(1) 4’x8′ sheet of normal pegboard
(4) 1″x2″x3.5′

You’ll also need:
1″ Forstner Drill Bit
Drill
Nail Gun
Level

Start by figuring out the spacing of your holes, you can do them as light or as heavy as you want! A quick math job later and I figured that my holes needed to be 6″ apart. To center them on the plywood I divided my 6″ length by 2 and started there. This meant that my first and last row of holes are 3″ from the edge. Also, you’ll notice in the picture below that the hole is marked on the 3rd hole (because for some reason the pegboard isn’t exactly 4′, its closer to 3′ 11″ so I had a 1/2″ allowance that I needed to accommodate)

I went through and circledmarked every 6th hole horizontally and vertically with a marker.

Then stack all of your plywood. There are a few important things to know.

  1. Stack your wood so that it is all face up. When the drill bit punches through the back it can damage the veneer and its not so cute.
  2. Put some wood or an extra piece of plywood underneath to raise up your wood so that you don’t have to worry about accidentally drilling into the ground and ruining your bit. *If your making something that needs both sides visible and reduce the punch out explosion significantly, use a sheet of plywood, that way every hole you drill with have a stabilizer behind it.

Once our wood was stacked and the hole guide was placed we took philips head screwdrivers and marked each spot by tapping on the end of the screwdriver.

When you take it off it will look like this:

See all the little puncture marks? Speaking of puncture marks, the boy wonder is in a biting stage, any advice for that?

The hardest part of this project is making sure that your drill stays at a 90 degree angle while you are drilling your holes. This tool from Rockler looks FREAKING BRILLIANT. Unfortunately we didn’t have one and had to make a guide ourselves. We used a few different sizes of scrap wood and created a corner pocket that guided the drill straight down.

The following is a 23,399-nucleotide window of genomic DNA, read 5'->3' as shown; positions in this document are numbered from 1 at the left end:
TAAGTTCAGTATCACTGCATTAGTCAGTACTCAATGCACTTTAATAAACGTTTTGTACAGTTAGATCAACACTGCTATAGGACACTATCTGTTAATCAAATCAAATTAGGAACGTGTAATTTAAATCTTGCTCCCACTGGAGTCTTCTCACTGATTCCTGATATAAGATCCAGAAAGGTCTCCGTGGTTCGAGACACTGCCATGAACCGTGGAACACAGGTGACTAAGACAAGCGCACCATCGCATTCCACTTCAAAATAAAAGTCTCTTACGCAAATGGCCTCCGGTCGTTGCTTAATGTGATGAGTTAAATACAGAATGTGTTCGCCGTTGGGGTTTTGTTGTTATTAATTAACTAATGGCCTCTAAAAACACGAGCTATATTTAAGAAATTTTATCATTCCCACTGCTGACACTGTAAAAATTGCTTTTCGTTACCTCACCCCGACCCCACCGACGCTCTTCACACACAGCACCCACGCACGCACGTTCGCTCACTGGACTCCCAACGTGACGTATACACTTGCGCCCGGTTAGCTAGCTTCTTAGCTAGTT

The longer pieces stabilized it so that it couldn’t wiggle side to side, and the vertical pieces were the actual guide.

One thing that we learned after damaging the wood a little was that we needed to carefully “peel off” the first layer of veneer before you go full throttle with the drill.  You can see in the pictures below what that looks like. Once we did that we didn’t have any problems with the wood splitting on the front.

Installing your boards onto the wall is really simple but you will need at least 2 people.

You’ll need (4) 1″x2″ pieces of wood cut down to 3.5 feet per panel.

Find where your studs are on the wall and mount the 1×2’s into as many as you can (most of the ones we installed had 3 studs behind them) make sure you’re using a level!

Remember that you have a whole slew of holes in your board and so your 1×2’s need to be mounted in between the holes where they won’t be seen.

Attach the pegboard using thin screws or high quality finishing nails. We used 4 nails per 1×2 and they are great because they almost disappear. I used little bit of wood putty to hide them completely.

You can frame out the sides of the plywood, or leave them open like I did, whatever suits your style!

The length of your 1″ dowels depends on the length of your shelves. The shelves we used were 8″ deep so the pegs we made were 11″ long that way they could fit into the hole, against the wall and be a little longer than the depth of the shelves.

Aspen’s entryway is so massive its kind of hard to tell how high everything is. For reference, the round mirror on the middle section is eye level for someone that is approx 5’5″.

If you make this project I want to see it! You can check out the rest of Aspyn’s room house overhaul here!

The post Giant Pegboard DIY! appeared first on Vintage Revivals.

via Mandi at Giant Pegboard DIY!

from Blogger Giant Pegboard DIY!